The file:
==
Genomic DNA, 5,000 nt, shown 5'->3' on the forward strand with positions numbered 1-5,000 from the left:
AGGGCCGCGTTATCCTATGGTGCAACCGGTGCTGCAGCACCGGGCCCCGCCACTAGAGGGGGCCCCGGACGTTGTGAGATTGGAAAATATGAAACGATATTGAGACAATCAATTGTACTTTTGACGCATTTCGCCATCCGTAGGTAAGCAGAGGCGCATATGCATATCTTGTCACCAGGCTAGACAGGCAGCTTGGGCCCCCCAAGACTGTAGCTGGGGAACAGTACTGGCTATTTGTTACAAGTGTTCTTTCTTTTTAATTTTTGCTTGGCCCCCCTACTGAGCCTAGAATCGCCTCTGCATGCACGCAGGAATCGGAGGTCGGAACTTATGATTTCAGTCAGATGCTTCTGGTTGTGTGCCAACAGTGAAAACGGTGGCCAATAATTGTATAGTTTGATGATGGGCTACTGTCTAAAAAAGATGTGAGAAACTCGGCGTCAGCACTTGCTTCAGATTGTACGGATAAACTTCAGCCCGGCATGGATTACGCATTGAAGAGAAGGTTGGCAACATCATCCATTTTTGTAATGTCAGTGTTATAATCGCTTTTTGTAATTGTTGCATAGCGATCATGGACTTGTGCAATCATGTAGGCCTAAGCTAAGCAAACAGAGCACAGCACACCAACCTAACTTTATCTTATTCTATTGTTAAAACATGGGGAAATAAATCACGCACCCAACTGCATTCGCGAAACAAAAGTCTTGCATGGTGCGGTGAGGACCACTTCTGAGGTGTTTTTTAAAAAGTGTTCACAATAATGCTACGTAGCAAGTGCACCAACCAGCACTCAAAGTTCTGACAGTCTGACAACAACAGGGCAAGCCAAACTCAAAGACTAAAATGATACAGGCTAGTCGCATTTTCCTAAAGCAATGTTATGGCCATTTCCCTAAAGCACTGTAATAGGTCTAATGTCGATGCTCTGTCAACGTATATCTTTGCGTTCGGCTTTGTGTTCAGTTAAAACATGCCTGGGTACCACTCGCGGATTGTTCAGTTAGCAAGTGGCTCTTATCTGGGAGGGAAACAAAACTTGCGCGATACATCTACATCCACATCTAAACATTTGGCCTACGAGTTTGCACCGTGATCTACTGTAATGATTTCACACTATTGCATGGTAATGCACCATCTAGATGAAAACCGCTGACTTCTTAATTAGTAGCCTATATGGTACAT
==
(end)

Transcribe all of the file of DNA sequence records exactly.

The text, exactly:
Genomic DNA, 5,000 nt, shown 5'->3' on the forward strand with positions numbered 1-5,000 from the left:
AGGGCCGCGTTATCCTATGGTGCAACCGGTGCTGCAGCACCGGGCCCCGCCACTAGAGGGGGCCCCGGACGTTGTGAGATTGGAAAATATGAAACGATATTGAGACAATCAATTGTACTTTTGACGCATTTCGCCATCCGTAGGTAAGCAGAGGCGCATATGCATATCTTGTCACCAGGCTAGACAGGCAGCTTGGGCCCCCCAAGACTGTAGCTGGGGAACAGTACTGGCTATTTGTTACAAGTGTTCTTTCTTTTTAATTTTTGCTTGGCCCCCCTACTGAGCCTAGAATCGCCTCTGCATGCACGCAGGAATCGGAGGTCGGAACTTATGATTTCAGTCAGATGCTTCTGGTTGTGTGCCAACAGTGAAAACGGTGGCCAATAATTGTATAGTTTGATGATGGGCTACTGTCTAAAAAAGATGTGAGAAACTCGGCGTCAGCACTTGCTTCAGATTGTACGGATAAACTTCAGCCCGGCATGGATTACGCATTGAAGAGAAGGTTGGCAACATCATCCATTTTTGTAATGTCAGTGTTATAATCGCTTTTTGTAATTGTTGCATAGCGATCATGGACTTGTGCAATCATGTAGGCCTAAGCTAAGCAAACAGAGCACAGCACACCAACCTAACTTTATCTTATTCTATTGTTAAAACATGGGGAAATAAATCACGCACCCAACTGCATTCGCGAAACAAAAGTCTTGCATGGTGCGGTGAGGACCACTTCTGAGGTGTTTTTTAAAAAGTGTTCACAATAATGCTACGTAGCAAGTGCACCAACCAGCACTCAAAGTTCTGACAGTCTGACAACAACAGGGCAAGCCAAACTCAAAGACTAAAATGATACAGGCTAGTCGCATTTTCCTAAAGCAATGTTATGGCCATTTCCCTAAAGCACTGTAATAGGTCTAATGTCGATGCTCTGTCAACGTATATCTTTGCGTTCGGCTTTGTGTTCAGTTAAAACATGCCTGGGTACCACTCGCGGATTGTTCAGTTAGCAAGTGGCTCTTATCTGGGAGGGAAACAAAACTTGCGCGATACATCTACATCCACATCTAAACATTTGGCCTACGAGTTTGCACCGTGATCTACTGTAATGATTTCACACTATTGCATGGTAATGCACCATCTAGATGAAAACCGCTGACTTCTTAATTAGTAGCCTATATGGTACAT